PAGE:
But no one industry leader has oversight of the total market. Sharing data enables key players within an industry to build a larger economic model.


How big data supports sharing in shipping

Take shipping for example. If the oil majors and the leading shipping companies come together to share data on vessel routes, AI can then be applied in the form of machine learning and maritime analytics to optimize vessel journeys. This will mean higher net revenue for shipping companies, lower costs for energy companies in transportation and a big boom for sustainability. Increased efficiencies and less carbon emission. It is an obvious win-win.   Add to the mix the myriad data that vessels themselves generate (e.g. position, bunker ROB, port calls) every day and you have a lot of "exhaust" for maritime data analytics.

OrbitMI and Critical Future partnered to quantify how much economic value can be unlocked by sharing in shipping. We turned our mathematical economists to quantify the unrealized economic value. The results showed a staggering $237 billion can be generated by sharing in maritime.

Just as Google turned its "data exhaust" into gold, sharing in shipping is also relatively low-cost. It doesn't require large capital expenditure, investments or restructuring programs. It does require a big leap in thinking. Industry leaders are trained to be secretive and guarded about their data. But these mental models need to be unlearnt to digitally transform.


It's time to share and collaborate

Do industry leaders need to succeed in digitizing? Yes. If industry leaders don't digitize, they may find their market shares evaporate. The threat of digital disruption is real. Examples of tech firms taking advantage of new technology opportunities to throw industries into disarray abound. 

Other industries will also be reshaped by digitization and the key players now will see their market share vanish. For example, as shipping moves towards autonomous ships in the coming decades, it could be reshaped by tech firms with stronger digital competencies. Amazon signaled its intent to enter the shipping freight market when it gained approval from the Federal Maritime Commission in the US to act as an Ocean Transportation Intermediary. As the CEO of Maersk explains:

Amazon is a threat if we don’t do a good job for them… If we don’t do our job well, then there’s no doubt that big, strong companies like Amazon will look into whether they can do better themselves.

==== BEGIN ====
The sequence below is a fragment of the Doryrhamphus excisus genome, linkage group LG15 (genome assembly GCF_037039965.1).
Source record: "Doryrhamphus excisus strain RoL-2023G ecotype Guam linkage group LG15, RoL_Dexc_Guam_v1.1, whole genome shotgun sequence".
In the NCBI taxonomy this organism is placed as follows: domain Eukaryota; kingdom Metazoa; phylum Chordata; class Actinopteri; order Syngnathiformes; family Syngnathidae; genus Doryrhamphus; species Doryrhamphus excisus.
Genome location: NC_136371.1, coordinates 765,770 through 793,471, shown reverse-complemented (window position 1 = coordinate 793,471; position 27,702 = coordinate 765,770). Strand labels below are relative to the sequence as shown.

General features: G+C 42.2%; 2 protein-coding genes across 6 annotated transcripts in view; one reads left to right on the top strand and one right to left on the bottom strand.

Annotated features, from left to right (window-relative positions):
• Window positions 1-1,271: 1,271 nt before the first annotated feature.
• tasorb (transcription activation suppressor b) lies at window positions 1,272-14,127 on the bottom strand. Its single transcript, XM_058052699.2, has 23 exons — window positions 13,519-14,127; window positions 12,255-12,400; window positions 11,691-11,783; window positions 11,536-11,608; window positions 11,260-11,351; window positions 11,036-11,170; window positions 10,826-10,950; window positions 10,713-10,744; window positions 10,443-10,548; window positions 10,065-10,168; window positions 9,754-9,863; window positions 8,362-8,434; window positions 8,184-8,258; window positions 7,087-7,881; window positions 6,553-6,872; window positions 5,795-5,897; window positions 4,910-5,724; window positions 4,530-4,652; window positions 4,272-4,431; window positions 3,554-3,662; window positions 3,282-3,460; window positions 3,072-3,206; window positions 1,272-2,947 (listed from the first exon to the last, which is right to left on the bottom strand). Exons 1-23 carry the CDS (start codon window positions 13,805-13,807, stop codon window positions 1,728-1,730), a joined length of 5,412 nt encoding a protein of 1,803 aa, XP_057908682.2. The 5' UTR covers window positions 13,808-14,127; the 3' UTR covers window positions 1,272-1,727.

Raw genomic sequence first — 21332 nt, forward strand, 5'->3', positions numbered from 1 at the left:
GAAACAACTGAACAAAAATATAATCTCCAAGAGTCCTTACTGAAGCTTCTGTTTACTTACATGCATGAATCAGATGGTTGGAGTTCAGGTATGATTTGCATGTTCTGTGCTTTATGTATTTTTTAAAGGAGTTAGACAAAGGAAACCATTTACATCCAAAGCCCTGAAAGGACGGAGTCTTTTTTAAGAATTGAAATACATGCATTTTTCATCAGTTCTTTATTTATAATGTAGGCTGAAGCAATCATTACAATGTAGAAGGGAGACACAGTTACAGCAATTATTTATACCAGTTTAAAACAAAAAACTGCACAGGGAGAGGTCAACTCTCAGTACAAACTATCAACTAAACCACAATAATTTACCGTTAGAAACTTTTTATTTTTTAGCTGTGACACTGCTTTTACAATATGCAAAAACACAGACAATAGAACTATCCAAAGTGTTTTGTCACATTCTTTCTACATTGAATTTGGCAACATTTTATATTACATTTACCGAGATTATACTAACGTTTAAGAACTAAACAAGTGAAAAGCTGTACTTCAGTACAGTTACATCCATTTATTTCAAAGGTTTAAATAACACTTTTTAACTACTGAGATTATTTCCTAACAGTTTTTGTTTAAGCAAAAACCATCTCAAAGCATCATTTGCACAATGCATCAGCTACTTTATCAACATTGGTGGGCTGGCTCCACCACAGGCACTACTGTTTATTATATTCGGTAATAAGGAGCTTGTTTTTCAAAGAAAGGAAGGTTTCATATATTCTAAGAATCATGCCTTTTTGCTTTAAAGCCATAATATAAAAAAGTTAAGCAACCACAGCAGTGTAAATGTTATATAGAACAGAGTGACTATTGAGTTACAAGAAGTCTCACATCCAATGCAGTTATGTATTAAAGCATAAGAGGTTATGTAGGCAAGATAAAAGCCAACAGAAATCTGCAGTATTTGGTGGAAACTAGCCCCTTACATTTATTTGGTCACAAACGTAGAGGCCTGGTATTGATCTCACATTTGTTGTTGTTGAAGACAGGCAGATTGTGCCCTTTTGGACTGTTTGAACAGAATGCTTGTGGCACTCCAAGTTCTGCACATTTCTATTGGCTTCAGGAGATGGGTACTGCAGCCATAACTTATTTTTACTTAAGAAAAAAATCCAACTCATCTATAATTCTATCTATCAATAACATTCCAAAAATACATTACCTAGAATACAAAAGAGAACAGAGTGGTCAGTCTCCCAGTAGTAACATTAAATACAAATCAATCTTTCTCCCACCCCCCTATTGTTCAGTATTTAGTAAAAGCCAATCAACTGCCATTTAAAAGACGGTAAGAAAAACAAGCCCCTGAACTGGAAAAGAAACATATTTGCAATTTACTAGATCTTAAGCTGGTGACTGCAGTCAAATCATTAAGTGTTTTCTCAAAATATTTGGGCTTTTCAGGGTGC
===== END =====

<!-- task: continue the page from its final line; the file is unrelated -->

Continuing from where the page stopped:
Soren Skou, CEO, A.P. Moller Maersk A/S2

This push toward digital transformation push has only intensified by COVID-19. Network operators have confirmed the digital surge. As of last week, AT&T reported, "Wireless voice minutes of use was up 39% compared to an average Monday. Wi-Fi Calling minutes of use was 78% higher than an average Monday. Consumer home voice calling minutes of use were up 45% from an average Monday." The company said its core network traffic, including "business, home broadband and wireless usage," was up 27% on Monday compared with the same day last month. We have become more reliant on digital technology from socialising, to learning and working.

A Harvard Business Review states in "Coronavirus Is Widening the Corporate Digital Divide"


Nothing quite compares to the physical-digital divide COVID-19 is revealing and how it affects the nature of work...The stakes for digital transformation have increased dramatically. Now, digitizing the operating architecture of the firm is not simply a recipe for higher performance, but much more fundamental for worker employment and public health. This is creating a new digital divide that will deepen fractures in our society. The firms that cannot change overnight will be left way behind, exposing their employees to increasing risk of financial and physical distress.

So what do established industry players need to successfully digitize to maintain their market shares? The first key activity is building ecosystems. This is something big tech excel at, as Satya Nadella CEO of Microsoft explains is his book Hit Refresh: The Quest to Rediscover Microsoft's Soul and Imagine a Better Future for Everyone:

Our original business model was built on an ecosystem of partners—When I became CEO, I sensed we had forgotten how our talent for partnerships was a key to what made us great. It’s the kind of thing that can happen to any great company. Success can cause people to unlearn the habits that made them successful in the first place. We knew we needed to retrain our partnership muscles.

Nadella set out to build a partnerships and ecosystems in which data is shared in order to maximize the effectiveness of Microsoft in delivering for clients. The results have been impressive as Microsoft’s revenue grew 30% over 2017-19 to $126 billion and is expected to increase 11% to nearly $139 billion by 2021.

But to build such ecosystems, many traditional industries need to "think differently". Unlearn the traditional mindsets which operate on a "zero sum game basis". Learn to work with other companies in an ecosystem. Open up to new ways of doing things. This thinking differently process we aim to support with the report "The Impact of Sharing in Shipping" of OrbitMI. This is "disruptive content" aimed at challenging established views. We look forward to having this discussion with the shipping industry and wider business community on sharing.

Changes bring challenges but also opportunities. The COVID-19 crisis forces all of us to find ways to optimize productivity. The time for coming together to jointly solve industry challenges and increase efficiencies is now. The time for sharing in industries like shipping and many others is now. Let's come together and share to build a better world.

Click here to download our report & find out more